More consideration of the laws of armed conflict are circulating as the US and Iran remain at loggerheads. US President Trump tweeted that he had fifty-two targets in mind (one for each of the hostages the Islamic Republic took after a mob stormed the US embassy to Iran in November of 1979) should Iran decide to retaliate violently for the US missile strike that killed Major General Soleimani last week. What raised eyebrows was the President's amplification of his original tweet that some of those targets were "at a very high level & important to Iran & the Iranian culture, and those targets, and Iran itself, WILL BE HIT VERY FAST AND VERY HARD." Read literally, this seems to be a promise to destroy non-military targets of significant cultural value, and USA Today offers a pictorial spread on what such sites might be. Indeed, hitting such targets as a reprisal is clearly a war crime, proscribed by the Hague Convention of 1954, formally the Convention for the Protection of Cultural Property in the Event of Armed Conflict.
US Defense Secretary Esper, in a press conference reported by Reuters, said explicitly that the US would follow the laws of armed conflict, which indicates that the National Command Authority doesn't read the President's tweets literally as orders. Are there circumstances under which a "cultural property" might become a legitimate target? Yes: if it's being used improperly by a belligerent for a military purpose, as Lawfire points out. Thus to place, say, an artillery missile battery in a historic university quadrangle that would otherwise be immune from attack would remove that immunity. But to destroy a cultural property just because it's an important cultural property, as ISIS destroyed the Roman ruins at Palmyra, and as the Taliban destroyed the Buddhas of Bamyan, that would be a war crime.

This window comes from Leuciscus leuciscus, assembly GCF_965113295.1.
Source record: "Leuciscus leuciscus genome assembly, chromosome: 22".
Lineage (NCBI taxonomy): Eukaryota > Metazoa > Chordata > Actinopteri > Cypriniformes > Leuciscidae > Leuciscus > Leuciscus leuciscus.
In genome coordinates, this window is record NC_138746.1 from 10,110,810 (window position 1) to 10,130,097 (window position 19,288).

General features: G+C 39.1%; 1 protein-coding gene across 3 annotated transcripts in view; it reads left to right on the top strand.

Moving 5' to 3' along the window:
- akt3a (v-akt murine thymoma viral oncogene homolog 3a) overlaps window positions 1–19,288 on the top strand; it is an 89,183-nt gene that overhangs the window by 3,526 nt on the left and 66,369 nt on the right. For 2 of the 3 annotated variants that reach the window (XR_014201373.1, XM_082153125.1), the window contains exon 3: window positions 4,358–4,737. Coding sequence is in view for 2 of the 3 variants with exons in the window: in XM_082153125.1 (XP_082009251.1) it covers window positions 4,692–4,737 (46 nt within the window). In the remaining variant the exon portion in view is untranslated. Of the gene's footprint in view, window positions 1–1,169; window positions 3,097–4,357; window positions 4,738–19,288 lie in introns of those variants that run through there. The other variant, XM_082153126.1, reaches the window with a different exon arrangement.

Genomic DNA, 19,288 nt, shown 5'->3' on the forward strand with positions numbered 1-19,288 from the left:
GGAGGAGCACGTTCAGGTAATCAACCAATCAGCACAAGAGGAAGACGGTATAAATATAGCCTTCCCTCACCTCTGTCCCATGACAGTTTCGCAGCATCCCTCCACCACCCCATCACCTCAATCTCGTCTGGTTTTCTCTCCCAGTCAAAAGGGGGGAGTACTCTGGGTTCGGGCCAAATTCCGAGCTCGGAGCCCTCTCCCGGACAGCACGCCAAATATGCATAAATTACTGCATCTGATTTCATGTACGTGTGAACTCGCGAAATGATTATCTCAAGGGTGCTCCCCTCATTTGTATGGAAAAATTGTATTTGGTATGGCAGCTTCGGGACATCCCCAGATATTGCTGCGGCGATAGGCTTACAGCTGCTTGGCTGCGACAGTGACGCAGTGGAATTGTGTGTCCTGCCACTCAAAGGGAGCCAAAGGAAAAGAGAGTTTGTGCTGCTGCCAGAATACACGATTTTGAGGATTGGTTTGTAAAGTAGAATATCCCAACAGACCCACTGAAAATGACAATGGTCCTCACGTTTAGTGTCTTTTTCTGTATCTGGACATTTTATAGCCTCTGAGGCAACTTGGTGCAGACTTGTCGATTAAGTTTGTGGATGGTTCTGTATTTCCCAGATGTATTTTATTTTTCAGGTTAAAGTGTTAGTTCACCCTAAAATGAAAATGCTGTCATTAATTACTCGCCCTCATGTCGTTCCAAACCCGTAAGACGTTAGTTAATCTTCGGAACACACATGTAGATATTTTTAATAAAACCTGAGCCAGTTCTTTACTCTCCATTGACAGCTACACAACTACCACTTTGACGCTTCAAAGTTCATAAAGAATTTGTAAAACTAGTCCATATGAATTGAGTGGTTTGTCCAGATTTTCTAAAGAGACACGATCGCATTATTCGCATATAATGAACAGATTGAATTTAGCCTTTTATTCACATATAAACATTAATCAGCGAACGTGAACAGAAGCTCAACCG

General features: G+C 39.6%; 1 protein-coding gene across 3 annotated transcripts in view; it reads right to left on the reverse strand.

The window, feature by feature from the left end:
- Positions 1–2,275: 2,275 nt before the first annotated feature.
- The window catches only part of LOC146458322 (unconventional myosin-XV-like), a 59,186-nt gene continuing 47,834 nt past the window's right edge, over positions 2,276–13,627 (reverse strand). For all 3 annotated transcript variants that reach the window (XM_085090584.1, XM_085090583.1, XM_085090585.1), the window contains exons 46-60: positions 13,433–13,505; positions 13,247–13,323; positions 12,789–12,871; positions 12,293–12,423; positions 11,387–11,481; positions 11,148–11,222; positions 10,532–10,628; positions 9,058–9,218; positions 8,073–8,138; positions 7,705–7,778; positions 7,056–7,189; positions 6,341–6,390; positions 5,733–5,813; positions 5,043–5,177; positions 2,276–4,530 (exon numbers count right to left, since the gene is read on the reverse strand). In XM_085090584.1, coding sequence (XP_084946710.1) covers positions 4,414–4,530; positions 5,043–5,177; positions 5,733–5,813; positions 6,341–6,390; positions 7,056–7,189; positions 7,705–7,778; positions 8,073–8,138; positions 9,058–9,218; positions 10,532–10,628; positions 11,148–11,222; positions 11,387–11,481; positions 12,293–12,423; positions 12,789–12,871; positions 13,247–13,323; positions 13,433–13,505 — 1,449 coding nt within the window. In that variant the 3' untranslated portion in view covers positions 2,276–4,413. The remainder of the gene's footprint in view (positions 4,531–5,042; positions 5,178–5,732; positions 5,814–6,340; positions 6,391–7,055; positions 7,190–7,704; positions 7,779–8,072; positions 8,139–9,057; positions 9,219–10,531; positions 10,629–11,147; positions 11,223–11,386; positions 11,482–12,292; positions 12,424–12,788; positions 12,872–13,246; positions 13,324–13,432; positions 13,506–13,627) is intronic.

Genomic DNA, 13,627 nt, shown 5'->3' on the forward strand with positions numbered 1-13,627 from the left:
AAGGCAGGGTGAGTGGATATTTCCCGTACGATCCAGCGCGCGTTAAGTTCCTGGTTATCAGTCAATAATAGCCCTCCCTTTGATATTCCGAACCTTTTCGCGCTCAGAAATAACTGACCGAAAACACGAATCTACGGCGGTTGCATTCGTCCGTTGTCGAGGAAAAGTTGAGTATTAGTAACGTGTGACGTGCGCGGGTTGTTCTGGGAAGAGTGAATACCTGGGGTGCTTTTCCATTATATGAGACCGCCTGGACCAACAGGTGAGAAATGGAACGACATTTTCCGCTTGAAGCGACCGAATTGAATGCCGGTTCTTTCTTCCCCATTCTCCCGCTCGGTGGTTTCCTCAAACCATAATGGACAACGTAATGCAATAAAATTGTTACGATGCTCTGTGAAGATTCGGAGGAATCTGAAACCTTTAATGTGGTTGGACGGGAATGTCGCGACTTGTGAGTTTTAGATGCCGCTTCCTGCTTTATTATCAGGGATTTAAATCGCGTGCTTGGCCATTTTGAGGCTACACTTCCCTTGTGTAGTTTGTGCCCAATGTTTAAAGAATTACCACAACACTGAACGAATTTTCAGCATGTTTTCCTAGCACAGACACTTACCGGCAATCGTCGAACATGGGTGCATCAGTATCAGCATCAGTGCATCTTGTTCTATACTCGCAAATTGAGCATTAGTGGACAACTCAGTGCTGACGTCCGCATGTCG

NBC News reports that the FBI has asked Apple to help it unlock two iPhones believed to have been owned by Lieutenant Mohammed Saeed Alshamrani, the individual believed to have been the shooter who murdered three people at Pensacola Naval Air Station last month before himself being shot dead by a responding law enforcement officer.
The US Department of Justice has announced that Hicham Kabbaj, formerly a senior manager at Rakuten Marketing (BleepingComputer identified the firm, which the Justice Department called simply "Company-1," a "global Internet company) took a guilty plea to one Federal count of wire fraud. He had bilked his former employer of some $6 million by submitting invoices from a shell company for goods and services never delivered. The shell company was his own, and the payments from Rakuten were quickly transferred to Mr. Kabbaj's personal account. IRS investigators caught him when they noticed that the metadata of some of the invoices prepared in Microsoft Word showed that Mr. Kabbaj himself had created the documents.